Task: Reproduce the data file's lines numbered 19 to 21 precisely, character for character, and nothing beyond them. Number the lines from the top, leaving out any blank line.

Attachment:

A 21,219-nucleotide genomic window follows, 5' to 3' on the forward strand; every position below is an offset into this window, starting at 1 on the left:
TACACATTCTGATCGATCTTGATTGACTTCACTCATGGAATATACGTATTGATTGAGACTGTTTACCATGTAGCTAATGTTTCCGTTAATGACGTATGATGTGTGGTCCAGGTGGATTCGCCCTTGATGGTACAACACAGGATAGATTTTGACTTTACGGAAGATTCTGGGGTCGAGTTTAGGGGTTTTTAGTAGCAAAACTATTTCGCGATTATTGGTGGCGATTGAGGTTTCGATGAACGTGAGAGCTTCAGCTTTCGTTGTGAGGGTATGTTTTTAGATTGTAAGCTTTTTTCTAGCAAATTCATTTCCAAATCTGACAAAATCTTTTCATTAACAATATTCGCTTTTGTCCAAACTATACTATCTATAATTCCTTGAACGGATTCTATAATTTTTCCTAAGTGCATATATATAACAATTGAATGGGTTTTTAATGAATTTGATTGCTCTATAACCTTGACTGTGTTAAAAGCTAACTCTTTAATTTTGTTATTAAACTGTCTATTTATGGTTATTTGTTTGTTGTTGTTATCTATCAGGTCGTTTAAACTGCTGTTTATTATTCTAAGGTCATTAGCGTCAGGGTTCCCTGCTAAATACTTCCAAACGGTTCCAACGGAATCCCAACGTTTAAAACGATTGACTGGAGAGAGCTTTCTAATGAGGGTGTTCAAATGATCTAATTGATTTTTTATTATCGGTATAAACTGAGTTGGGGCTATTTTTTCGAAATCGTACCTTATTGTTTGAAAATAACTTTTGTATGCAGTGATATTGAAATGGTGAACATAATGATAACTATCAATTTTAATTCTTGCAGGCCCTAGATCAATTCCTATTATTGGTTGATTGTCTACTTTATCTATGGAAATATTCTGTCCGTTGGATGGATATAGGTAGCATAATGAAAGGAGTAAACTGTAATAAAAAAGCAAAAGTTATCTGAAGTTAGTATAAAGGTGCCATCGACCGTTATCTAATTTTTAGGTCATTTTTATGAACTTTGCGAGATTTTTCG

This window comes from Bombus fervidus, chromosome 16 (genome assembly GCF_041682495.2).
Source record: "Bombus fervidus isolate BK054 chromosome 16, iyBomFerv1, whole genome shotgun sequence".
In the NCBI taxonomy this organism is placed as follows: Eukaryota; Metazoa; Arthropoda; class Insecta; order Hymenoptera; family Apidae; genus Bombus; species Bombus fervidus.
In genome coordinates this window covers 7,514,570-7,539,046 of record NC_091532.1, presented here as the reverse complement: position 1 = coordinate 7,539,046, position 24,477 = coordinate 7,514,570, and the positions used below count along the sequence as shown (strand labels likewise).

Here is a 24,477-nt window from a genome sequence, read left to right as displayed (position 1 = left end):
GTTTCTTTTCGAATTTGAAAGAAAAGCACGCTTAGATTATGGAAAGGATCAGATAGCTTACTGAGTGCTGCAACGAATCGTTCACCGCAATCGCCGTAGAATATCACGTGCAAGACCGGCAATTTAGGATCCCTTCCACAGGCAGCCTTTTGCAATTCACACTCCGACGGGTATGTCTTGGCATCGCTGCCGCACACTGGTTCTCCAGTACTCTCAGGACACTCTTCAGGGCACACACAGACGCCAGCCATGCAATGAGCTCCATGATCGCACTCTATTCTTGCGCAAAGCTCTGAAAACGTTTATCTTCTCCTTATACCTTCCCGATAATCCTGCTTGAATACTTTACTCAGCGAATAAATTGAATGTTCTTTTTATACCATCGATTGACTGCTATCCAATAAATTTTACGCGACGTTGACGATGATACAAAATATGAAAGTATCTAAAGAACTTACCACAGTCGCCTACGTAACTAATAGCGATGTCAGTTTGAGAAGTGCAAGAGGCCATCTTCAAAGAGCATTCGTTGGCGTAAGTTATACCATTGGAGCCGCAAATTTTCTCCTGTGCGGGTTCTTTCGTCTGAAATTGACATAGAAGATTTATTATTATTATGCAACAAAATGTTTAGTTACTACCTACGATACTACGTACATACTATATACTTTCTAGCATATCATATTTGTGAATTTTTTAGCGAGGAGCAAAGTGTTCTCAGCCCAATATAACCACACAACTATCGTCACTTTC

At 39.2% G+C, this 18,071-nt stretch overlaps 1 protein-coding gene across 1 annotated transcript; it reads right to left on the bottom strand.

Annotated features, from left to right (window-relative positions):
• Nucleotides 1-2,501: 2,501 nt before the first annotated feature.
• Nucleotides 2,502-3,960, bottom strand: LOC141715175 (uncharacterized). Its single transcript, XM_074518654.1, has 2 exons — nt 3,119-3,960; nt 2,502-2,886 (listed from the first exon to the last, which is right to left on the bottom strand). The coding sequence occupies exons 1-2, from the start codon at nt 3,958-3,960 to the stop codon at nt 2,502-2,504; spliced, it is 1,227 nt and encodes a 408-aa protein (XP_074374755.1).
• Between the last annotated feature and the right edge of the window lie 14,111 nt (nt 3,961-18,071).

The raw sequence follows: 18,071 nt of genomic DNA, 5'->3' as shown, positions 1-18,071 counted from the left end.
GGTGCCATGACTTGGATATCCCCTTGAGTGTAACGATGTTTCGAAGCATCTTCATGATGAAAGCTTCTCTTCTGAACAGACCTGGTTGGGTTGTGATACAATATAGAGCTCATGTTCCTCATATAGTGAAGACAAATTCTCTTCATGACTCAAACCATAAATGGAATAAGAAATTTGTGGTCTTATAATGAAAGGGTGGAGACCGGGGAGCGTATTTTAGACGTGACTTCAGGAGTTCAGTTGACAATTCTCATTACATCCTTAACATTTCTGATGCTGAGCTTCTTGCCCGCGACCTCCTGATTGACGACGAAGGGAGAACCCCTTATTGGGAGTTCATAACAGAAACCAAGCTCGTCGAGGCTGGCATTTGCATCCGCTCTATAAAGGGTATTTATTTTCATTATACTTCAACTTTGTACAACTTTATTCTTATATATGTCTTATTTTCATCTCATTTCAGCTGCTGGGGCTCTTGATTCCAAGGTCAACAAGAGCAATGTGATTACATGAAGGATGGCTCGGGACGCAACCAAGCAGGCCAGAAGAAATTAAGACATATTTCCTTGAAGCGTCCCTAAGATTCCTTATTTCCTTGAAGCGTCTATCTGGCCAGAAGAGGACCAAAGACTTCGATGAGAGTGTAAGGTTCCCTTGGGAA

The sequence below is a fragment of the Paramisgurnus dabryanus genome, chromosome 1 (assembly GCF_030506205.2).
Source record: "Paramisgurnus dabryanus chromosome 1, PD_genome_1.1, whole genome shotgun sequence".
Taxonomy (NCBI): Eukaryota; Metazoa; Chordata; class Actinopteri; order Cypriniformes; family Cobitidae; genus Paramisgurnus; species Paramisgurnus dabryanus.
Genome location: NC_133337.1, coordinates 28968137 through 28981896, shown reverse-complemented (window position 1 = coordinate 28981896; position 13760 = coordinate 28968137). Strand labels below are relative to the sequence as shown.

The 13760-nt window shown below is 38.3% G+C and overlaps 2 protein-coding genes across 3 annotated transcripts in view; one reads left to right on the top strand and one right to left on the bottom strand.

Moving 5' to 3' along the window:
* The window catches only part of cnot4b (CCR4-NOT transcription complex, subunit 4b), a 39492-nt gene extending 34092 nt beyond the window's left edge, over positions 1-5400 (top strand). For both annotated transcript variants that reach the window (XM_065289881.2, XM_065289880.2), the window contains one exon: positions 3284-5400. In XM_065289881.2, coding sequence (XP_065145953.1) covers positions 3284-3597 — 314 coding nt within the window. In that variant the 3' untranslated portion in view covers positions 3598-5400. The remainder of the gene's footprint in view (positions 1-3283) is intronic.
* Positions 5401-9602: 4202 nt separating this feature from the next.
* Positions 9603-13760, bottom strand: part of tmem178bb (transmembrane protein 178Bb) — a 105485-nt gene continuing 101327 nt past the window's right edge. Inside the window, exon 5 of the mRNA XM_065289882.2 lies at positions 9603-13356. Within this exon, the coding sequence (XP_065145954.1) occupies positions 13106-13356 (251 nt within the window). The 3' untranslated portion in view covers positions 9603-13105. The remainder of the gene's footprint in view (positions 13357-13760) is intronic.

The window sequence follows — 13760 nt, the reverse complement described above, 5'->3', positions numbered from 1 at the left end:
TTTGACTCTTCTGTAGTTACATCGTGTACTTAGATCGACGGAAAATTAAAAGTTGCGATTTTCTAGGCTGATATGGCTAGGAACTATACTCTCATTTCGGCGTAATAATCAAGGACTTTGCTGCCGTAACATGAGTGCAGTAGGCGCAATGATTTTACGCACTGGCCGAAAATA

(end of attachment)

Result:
Genome location: NC_133337.1, coordinates 28968137 through 28981896, shown reverse-complemented (window position 1 = coordinate 28981896; position 13760 = coordinate 28968137). Strand labels below are relative to the sequence as shown.

The 13760-nt window shown below is 38.3% G+C and overlaps 2 protein-coding genes across 3 annotated transcripts in view; one reads left to right on the top strand and one right to left on the bottom strand.

Moving 5' to 3' along the window: